Yes, what you want to do is possible. You can write EJBs that are deployed to JBoss AS and then access them via JNDI from a standalone client. Do a Google search for "ejb standalone client" for examples.
However, that method is somewhat passe. You might be better off using web services (especially RESTful ones), deploy the web services to JBoss AS and have the standalone clients make web services calls. You'll also have a lot more options of the types of client you could write.
Hello Peter -
Thank you for the quick response! I confess I hadn't spent any time looking at web services, since we weren't planning on using a web client. I'll check out the RESTful services as you suggest, and (unfortunately) likely be back with more naive questions.
I am wondering about the complexity and difficulty of maintenance of this kind of setup. Given that there's only a few of us and we don't have an infinite amount of time to get all of this up and running, (and that it'll really just be me who would be maintaining it in the future), I'm a little concerned about the learning curve. Assuming a strong background in Java SE, but no experience with EJBs, web services, or getting an application server up and running, any thoughts on how long it would take to gain at least a basic familiarity with these things? (I know, it may be an un-answerable question.)
Unfortunately, if this is you first Java EE project, you will probably do it incorrectly and make a lot of mistakes. Many of those mistakes will be performance related, some will be maintaibalility and extensibility related. You usually need to try out a few sample projects to familiarize yourself with the technology, then try a few additional projects that focus in on the kinds of things you are doing, before you can really tackle your project. But of course that advice applies to anything new that you are accustomed too (ie, it is not specific to Java EE).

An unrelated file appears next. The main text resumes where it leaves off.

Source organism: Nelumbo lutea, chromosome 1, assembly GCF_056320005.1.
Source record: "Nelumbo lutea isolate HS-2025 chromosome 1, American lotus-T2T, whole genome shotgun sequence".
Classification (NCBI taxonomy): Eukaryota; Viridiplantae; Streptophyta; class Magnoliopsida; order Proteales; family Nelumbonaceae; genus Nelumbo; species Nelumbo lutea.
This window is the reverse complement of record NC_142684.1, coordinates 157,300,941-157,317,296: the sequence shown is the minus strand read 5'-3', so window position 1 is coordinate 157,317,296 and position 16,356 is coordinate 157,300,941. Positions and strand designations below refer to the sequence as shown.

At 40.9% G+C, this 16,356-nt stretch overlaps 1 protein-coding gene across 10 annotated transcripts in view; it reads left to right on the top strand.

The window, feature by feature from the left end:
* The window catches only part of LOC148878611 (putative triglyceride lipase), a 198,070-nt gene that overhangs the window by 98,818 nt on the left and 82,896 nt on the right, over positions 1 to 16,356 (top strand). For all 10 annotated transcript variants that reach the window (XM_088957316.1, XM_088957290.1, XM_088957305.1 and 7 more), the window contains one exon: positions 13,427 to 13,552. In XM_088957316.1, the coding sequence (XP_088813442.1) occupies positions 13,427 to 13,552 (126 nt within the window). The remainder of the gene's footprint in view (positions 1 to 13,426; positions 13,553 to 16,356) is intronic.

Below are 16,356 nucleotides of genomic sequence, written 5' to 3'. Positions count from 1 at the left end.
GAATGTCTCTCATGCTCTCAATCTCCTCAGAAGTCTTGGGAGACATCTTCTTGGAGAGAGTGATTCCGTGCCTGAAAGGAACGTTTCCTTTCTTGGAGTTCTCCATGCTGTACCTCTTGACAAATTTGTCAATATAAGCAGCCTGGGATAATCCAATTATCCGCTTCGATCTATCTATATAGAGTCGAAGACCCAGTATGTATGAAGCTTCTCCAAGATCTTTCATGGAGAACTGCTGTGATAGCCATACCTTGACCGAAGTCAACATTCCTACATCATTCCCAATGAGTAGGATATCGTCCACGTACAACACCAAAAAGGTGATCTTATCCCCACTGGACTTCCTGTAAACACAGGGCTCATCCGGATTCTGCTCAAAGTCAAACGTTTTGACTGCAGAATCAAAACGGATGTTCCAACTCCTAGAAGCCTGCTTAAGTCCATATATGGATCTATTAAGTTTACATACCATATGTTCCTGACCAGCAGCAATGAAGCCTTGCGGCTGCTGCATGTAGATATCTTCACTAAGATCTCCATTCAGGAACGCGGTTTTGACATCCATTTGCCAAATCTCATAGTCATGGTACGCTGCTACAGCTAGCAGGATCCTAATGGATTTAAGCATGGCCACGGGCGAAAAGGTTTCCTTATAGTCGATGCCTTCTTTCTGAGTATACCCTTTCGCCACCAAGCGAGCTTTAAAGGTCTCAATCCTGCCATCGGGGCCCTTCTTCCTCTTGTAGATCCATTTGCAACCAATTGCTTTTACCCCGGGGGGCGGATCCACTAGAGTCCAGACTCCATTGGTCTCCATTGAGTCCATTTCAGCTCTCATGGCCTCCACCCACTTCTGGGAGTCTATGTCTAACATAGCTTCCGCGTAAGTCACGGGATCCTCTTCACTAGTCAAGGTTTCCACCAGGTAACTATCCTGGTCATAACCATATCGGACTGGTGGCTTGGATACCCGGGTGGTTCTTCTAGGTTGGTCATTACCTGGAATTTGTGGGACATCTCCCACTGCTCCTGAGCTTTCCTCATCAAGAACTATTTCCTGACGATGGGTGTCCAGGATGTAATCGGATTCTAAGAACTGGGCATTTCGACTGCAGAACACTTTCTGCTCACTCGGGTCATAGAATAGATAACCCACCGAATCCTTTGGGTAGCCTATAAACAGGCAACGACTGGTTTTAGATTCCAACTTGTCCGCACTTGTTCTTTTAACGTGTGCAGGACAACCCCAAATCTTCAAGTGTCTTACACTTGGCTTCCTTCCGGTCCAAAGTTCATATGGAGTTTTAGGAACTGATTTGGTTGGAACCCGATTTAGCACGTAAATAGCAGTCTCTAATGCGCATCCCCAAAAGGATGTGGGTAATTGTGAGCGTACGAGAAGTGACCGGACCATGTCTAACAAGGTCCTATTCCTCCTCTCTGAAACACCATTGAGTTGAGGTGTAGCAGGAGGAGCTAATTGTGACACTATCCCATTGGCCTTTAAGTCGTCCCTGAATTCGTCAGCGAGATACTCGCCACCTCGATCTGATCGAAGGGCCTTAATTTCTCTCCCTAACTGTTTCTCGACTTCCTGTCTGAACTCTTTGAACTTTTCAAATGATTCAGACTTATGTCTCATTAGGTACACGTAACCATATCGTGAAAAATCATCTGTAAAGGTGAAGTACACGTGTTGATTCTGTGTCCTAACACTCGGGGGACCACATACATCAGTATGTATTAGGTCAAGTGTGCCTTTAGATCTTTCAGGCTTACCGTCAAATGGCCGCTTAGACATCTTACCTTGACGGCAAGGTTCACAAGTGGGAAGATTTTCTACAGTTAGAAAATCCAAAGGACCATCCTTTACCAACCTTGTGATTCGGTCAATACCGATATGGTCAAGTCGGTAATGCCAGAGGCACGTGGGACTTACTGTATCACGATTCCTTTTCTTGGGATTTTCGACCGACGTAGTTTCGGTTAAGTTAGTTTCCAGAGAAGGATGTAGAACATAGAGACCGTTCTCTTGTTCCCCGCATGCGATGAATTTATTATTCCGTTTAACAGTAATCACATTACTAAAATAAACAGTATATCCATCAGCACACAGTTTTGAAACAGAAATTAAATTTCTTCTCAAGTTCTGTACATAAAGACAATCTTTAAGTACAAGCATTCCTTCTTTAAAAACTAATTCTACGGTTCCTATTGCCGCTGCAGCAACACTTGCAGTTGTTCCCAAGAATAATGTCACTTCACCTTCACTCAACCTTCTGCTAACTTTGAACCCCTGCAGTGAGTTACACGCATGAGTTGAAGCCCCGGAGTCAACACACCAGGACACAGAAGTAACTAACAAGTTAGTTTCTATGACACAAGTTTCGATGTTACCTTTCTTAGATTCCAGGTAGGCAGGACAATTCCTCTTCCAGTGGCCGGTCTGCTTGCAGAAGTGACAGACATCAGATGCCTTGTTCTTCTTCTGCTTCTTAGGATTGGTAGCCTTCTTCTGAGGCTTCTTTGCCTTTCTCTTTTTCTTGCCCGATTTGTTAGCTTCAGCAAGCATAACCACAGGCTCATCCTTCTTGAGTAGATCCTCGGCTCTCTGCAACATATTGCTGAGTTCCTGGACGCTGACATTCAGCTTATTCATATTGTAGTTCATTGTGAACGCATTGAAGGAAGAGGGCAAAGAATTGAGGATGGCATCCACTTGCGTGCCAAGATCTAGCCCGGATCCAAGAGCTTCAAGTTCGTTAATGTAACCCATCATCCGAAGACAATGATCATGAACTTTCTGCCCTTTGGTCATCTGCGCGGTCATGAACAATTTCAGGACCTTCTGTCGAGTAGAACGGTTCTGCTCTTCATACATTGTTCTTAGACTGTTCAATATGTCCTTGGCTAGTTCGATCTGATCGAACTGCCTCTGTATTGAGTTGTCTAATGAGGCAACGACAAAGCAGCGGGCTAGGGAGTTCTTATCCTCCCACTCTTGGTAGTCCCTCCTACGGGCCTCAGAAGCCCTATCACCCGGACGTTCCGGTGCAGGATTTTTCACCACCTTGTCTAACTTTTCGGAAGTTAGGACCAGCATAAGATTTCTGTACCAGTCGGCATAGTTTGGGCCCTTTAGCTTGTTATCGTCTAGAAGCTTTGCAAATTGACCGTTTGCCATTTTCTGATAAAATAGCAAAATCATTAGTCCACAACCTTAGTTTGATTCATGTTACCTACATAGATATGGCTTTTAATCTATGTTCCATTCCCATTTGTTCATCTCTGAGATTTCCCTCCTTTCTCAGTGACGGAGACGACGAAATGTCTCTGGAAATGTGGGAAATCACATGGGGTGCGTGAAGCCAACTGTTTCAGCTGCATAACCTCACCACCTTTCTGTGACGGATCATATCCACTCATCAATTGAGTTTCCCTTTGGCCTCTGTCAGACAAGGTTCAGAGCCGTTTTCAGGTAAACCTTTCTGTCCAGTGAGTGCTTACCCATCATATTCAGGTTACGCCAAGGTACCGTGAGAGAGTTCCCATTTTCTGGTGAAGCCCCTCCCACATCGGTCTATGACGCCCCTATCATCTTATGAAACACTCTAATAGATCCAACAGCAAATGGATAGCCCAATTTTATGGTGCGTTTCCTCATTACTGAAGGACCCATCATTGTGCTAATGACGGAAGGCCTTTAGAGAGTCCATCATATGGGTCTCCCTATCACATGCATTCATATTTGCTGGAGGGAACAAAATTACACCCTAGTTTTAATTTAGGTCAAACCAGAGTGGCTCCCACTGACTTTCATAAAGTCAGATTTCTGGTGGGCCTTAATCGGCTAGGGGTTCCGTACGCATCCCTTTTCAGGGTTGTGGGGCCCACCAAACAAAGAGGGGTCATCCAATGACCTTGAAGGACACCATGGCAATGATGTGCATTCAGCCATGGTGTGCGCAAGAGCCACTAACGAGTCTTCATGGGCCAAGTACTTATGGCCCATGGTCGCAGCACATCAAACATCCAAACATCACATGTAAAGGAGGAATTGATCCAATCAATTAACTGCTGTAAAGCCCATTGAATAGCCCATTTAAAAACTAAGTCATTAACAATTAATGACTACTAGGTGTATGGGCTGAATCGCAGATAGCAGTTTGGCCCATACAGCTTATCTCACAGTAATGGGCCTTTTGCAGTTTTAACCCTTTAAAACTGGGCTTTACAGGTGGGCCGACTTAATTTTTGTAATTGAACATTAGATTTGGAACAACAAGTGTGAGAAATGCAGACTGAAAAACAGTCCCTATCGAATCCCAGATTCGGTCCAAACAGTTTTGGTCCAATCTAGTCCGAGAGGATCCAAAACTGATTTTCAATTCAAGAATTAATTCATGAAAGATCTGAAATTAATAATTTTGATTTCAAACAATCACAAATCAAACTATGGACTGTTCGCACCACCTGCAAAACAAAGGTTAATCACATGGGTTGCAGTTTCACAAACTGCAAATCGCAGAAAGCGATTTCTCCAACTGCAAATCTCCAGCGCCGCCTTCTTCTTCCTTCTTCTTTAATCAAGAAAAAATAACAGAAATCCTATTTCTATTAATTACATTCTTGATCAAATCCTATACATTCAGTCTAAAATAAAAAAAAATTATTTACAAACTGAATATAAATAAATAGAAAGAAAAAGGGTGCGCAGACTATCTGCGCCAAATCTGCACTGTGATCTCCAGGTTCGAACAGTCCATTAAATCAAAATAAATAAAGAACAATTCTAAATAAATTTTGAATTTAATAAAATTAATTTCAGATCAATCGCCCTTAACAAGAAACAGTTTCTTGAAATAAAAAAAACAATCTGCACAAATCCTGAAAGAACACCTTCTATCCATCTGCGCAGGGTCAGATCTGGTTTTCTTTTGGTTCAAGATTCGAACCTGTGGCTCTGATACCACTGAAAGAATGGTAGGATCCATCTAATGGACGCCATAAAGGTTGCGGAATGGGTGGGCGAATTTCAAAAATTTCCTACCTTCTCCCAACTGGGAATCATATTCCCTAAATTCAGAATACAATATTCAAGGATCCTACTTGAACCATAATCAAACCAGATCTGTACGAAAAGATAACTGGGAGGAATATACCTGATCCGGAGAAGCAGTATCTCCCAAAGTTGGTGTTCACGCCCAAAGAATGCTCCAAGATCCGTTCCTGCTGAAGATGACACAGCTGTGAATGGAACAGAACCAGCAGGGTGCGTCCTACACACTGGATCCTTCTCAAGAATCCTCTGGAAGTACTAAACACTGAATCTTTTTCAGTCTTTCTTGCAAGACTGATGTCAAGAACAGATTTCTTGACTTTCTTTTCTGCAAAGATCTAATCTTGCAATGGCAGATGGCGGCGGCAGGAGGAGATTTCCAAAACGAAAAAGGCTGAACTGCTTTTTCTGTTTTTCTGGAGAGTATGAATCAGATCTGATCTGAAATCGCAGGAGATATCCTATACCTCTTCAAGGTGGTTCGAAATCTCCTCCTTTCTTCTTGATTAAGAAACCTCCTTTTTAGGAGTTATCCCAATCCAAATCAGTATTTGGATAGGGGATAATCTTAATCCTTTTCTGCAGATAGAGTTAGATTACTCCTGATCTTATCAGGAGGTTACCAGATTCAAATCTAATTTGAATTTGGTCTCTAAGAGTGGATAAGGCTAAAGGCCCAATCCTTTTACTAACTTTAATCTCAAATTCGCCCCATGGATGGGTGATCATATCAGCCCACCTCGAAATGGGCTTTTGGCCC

The question in my mind is what is the issue with the way you are doing it? And what capabilities or benefits do you think you will gain by placing an application server between the client apps and the database? With JDBC, you are essentially letting the database act as a server. And databases are very good at managing multiple clients and keeping their updates and queries straight.
Our major reason for looking into the application server setup is that we want to manage the number of available connections to the database. The problem is that the database we want the app to talk to is a general resource shared by more than just our department. Our old apps are only used by a relatively small number of people, so in creating those we didn't worry about keeping track of how many concurrent copies might be running (and hence how many concurrent connections they're generating). However, this new app will be much more widely used (in the range of 100-150 people would potentially be using it, vs the 15-20 currently), and we're concerned about potentially affecting all the other users if we don't have some middle layer regulating access for our app. (It's a big commercial system which a separate dedicated team maintains, and most people just use apps from the same vendor to interact with it - I assume those apps are connecting through some middle tier, but I don't really know, and it's all C/C++ based in any case.) It's not the transactional isolation that we're concerned with, since as you say database systems are designed to provide ways to handle concurrency issues.
A second issue which came up recently is that the commercial system was updated and the underlying database schema changed slightly. We have a bunch of small apps (again, used by only a few people) which retrieve information from it, and although most of them were communicating through a couple of base access classes, in a number of places some extra SQL queries had crept in, and we had to hunt down all of them to make sure they matched the new schema. One thing we were hoping is that by using Hibernate as an interface for the database we would avoid that kind of problem in the future.